The Burnout series is gone, and nothing has filled the vacuum it left behind. Forza Horizon 3 is wonderful, but it doesn’t have the same dedication to violent, controlled chaos that Criterion’s defunct racer did. But now, a new game is stepping up to provide the intense automobile carnage you’re looking for, and — surprise — it’s from the people who founded the studio that made Burnout.

Danger Zone is a new game about using a vehicle to destroy as many other cars, trucks, and buses as possible. It is due out May 30 for $13. Three Fields Entertainment, which most recently made the disappointing Dangerous Golf game for Steam, built the game as a clear spiritual successor to the crash mode in Burnout 3: Takedown for the Xbox and PlayStation 2. The founders of Three Fields worked on that game in key roles at Criterion, and now they are trying to recapture that magic.

And Danger Zone — at least so far — is quite magical.

I’ve spent some time with an early version that includes the first eight stages, and I don’t want to stop playing (you can watch me play in the video above). Burnout 3 is something I spent a ton of time with thanks to the crash mode. I remember passing a controller around as my friends and I would take turns trying to get the highest scores in each stage. In Danger Zone, I’m doing the same thing with the online leaderboard, and I find myself replaying the same level dozens of times in a row in an effort to maximize my score.

The secret truth of both Burnout 3 and Danger Zone is that it isn’t about random collisions and automotive violence. These are physics-based puzzle games. They have a lot in common with something like Portal and its challenge rooms.

In each stage, your goal is simple: cause as much damage as possible. Three Fields sets up each of these levels with a series of predetermined cars entering the play area, and you need to figure out how to disrupt and impact them to cause a chain reaction that will wrack up the insurance claims. Once you cause enough crashes or pick up a Smashbreaker bonus item, however, you can explode your car at anytime and then control it in the air to ram it into more oncoming traffic. And destroying a car using a Smashbreaker earns you even more points, so it’s a key mechanic.

Finally, each stage also has three bronze $100,000 damage pickups and two silver $200,000 pickups. If you can fling your car into each of these, which typically requires you to figure out a route through the chaos that will enable you to get each of the Smashbreaker bonuses, you’ll also unlock a gold $400,000 pickup. If you get that one as well, you’ll earn a $5 million Grand Slam bonus.

And the joy of Danger Zone is piecing together how to manipulate the physics in a way that will do as much damage while also maintaining the required momentum to pick up that Grand Slam. This means you’ll probably find yourself restarting each level repeatedly as your skills and understanding improve.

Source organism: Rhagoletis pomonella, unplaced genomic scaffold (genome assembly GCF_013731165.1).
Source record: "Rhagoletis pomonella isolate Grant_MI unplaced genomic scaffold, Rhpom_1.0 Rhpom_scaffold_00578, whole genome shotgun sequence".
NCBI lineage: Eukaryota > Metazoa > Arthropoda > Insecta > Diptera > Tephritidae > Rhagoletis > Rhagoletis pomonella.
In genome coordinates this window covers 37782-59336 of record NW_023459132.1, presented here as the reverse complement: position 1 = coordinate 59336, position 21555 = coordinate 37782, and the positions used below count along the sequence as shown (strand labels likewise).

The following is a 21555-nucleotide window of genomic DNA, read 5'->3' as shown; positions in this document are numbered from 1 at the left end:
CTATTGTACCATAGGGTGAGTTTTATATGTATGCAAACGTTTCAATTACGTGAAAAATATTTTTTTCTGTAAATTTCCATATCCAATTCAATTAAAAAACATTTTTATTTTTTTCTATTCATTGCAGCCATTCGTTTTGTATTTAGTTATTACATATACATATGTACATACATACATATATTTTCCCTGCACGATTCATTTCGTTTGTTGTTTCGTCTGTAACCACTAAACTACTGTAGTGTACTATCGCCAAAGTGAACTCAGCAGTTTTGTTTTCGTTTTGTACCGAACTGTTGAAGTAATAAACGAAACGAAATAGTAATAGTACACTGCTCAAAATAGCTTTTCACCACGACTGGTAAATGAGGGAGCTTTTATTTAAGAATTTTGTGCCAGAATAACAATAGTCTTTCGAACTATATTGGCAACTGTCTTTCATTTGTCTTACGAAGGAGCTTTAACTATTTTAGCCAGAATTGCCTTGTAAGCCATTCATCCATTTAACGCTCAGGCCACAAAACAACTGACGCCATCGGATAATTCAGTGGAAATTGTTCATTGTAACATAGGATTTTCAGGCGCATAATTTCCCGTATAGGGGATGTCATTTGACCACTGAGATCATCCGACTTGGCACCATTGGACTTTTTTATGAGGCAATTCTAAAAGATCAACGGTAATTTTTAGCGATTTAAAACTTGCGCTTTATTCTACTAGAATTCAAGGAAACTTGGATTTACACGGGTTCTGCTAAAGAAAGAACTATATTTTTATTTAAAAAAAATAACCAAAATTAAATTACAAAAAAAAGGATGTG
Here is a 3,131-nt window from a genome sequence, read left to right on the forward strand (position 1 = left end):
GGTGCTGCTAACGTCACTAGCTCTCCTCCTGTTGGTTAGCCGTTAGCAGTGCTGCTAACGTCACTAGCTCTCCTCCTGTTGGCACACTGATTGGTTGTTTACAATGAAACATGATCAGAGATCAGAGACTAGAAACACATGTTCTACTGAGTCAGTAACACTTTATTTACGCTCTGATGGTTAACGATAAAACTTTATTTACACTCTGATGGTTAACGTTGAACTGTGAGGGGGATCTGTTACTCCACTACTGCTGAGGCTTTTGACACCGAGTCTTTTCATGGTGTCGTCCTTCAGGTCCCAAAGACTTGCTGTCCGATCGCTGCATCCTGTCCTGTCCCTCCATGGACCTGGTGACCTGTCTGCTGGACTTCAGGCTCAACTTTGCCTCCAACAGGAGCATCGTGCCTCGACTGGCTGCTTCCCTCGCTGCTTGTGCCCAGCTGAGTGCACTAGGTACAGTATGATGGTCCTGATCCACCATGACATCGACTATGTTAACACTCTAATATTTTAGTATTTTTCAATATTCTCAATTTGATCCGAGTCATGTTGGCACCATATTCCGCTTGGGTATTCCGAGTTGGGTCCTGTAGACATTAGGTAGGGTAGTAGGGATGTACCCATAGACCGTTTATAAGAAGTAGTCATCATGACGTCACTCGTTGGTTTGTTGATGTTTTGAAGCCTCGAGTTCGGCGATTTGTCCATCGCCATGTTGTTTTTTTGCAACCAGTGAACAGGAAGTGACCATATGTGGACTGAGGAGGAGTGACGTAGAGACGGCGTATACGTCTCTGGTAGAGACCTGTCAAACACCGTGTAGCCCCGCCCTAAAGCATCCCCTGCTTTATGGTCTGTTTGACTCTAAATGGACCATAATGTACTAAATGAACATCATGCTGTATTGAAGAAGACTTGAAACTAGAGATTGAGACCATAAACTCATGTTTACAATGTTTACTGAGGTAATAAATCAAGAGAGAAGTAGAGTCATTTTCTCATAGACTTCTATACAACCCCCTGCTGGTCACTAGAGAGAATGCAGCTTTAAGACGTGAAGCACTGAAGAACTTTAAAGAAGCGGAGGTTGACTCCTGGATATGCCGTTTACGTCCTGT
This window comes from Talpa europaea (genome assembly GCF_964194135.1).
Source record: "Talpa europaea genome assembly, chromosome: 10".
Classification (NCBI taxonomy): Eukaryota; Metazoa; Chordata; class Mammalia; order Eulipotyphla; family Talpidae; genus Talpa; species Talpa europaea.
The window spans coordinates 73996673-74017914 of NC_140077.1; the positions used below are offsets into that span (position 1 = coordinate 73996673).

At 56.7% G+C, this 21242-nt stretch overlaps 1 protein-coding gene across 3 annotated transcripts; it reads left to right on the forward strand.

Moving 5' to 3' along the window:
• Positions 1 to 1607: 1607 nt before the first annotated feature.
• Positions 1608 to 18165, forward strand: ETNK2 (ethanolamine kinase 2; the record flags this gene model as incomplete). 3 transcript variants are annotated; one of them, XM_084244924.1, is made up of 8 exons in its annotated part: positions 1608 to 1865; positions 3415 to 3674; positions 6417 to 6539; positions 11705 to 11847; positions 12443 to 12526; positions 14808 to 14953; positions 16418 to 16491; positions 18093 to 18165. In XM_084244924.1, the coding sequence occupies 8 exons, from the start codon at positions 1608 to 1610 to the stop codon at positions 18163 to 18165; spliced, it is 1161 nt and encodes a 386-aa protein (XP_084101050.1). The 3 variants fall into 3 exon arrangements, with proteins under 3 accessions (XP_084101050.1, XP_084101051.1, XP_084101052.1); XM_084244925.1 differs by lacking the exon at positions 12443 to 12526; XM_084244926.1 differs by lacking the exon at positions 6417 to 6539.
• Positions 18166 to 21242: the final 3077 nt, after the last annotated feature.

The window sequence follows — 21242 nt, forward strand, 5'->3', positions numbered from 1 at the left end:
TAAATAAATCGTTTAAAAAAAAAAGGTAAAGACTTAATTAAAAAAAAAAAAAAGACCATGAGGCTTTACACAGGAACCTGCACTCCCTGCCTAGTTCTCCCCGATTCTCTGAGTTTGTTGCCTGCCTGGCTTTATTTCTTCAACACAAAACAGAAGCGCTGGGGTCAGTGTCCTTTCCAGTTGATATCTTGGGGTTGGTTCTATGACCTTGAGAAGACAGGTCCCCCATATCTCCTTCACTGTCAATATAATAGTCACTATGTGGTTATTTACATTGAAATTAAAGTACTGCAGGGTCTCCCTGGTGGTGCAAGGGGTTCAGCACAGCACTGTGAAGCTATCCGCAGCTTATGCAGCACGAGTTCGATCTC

In that way, Danger Zone fits right in with other physics-based score-chasing games like Tony Hawk’s Pro Skater, Trials, and Retry.

If you’ve ever fallen in love with a game like Trials or Tony Hawk, you know how crucial it is for the developer to nail all the surrounding presentation elements. For example, you don’t want to wait through a lengthy loading screen every time you want to retry. And I’m thrilled that Danger Zone nails this. Restarting a level rarely ever causes more than one second of loading before you’re right back into the three-second countdown.

Danger Zone already feels quite polished — especially compared to Three Fields’ Dangerous Golf. The company’s golfing game launched in an impaired state. It was hard to understand what you were supposed to do, it didn’t have controller support, and its poor camera system detracted from any of the onscreen action.

But Danger Zone doesn’t have any of these issues.

And it has a training area, but I bet you won’t need it. Danger Zone supports both keyboard and mouse as well as controller even before launch, and you can switch between the two whenever you want. And the keyboard controls feel really great. Finally, the camera is incredible. After you’re done moving your car around, the game swings its perspective around to give you a view on other crashes that are still happening around the play field. And the movement and cadence of the pans and cuts of this are dynamic and add a a kinetic energy that brings the crashes to life.

It’s almost like Three Fields learned something from Dangerous Golf and is putting that knowledge into practice. And I hope this is the game that catches on for them because I want more levels and features as soon as possible.

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